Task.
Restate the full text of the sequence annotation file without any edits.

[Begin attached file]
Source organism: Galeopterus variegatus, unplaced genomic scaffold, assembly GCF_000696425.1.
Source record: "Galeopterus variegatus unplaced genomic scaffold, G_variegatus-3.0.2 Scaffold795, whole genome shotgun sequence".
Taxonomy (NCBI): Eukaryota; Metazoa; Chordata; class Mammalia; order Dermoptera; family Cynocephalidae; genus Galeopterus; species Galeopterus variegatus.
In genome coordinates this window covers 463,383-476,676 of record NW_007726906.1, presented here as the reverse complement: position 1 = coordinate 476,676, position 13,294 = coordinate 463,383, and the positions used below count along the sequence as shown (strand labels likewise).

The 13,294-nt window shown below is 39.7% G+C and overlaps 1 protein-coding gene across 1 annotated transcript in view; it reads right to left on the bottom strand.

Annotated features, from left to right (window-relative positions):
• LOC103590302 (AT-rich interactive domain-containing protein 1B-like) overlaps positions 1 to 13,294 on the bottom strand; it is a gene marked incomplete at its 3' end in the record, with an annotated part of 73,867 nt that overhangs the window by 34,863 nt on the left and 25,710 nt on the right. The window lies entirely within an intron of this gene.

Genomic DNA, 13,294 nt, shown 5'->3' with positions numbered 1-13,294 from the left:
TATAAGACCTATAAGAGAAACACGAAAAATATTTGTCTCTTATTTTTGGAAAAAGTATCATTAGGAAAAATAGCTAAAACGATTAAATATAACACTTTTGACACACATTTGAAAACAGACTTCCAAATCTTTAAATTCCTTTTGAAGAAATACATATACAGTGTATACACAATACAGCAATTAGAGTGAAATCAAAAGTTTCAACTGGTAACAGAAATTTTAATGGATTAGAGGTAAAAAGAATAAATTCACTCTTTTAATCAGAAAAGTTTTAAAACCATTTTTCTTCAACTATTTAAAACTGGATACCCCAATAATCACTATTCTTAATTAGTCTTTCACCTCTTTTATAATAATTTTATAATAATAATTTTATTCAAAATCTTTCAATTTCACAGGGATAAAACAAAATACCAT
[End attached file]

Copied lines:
Source organism: Galeopterus variegatus, unplaced genomic scaffold, assembly GCF_000696425.1.
Source record: "Galeopterus variegatus unplaced genomic scaffold, G_variegatus-3.0.2 Scaffold795, whole genome shotgun sequence".
Taxonomy (NCBI): Eukaryota; Metazoa; Chordata; class Mammalia; order Dermoptera; family Cynocephalidae; genus Galeopterus; species Galeopterus variegatus.
In genome coordinates this window covers 463,383-476,676 of record NW_007726906.1, presented here as the reverse complement: position 1 = coordinate 476,676, position 13,294 = coordinate 463,383, and the positions used below count along the sequence as shown (strand labels likewise).

The 13,294-nt window shown below is 39.7% G+C and overlaps 1 protein-coding gene across 1 annotated transcript in view; it reads right to left on the bottom strand.

Annotated features, from left to right (window-relative positions):
• LOC103590302 (AT-rich interactive domain-containing protein 1B-like) overlaps positions 1 to 13,294 on the bottom strand; it is a gene marked incomplete at its 3' end in the record, with an annotated part of 73,867 nt that overhangs the window by 34,863 nt on the left and 25,710 nt on the right. The window lies entirely within an intron of this gene.

Genomic DNA, 13,294 nt, shown 5'->3' with positions numbered 1-13,294 from the left:
TATAAGACCTATAAGAGAAACACGAAAAATATTTGTCTCTTATTTTTGGAAAAAGTATCATTAGGAAAAATAGCTAAAACGATTAAATATAACACTTTTGACACACATTTGAAAACAGACTTCCAAATCTTTAAATTCCTTTTGAAGAAATACATATACAGTGTATACACAATACAGCAATTAGAGTGAAATCAAAAGTTTCAACTGGTAACAGAAATTTTAATGGATTAGAGGTAAAAAGAATAAATTCACTCTTTTAATCAGAAAAGTTTTAAAACCATTTTTCTTCAACTATTTAAAACTGGATACCCCAATAATCACTATTCTTAATTAGTCTTTCACCTCTTTTATAATAATTTTATAATAATAATTTTATTCAAAATCTTTCAATTTCACAGGGATAAAACAAAATACCAT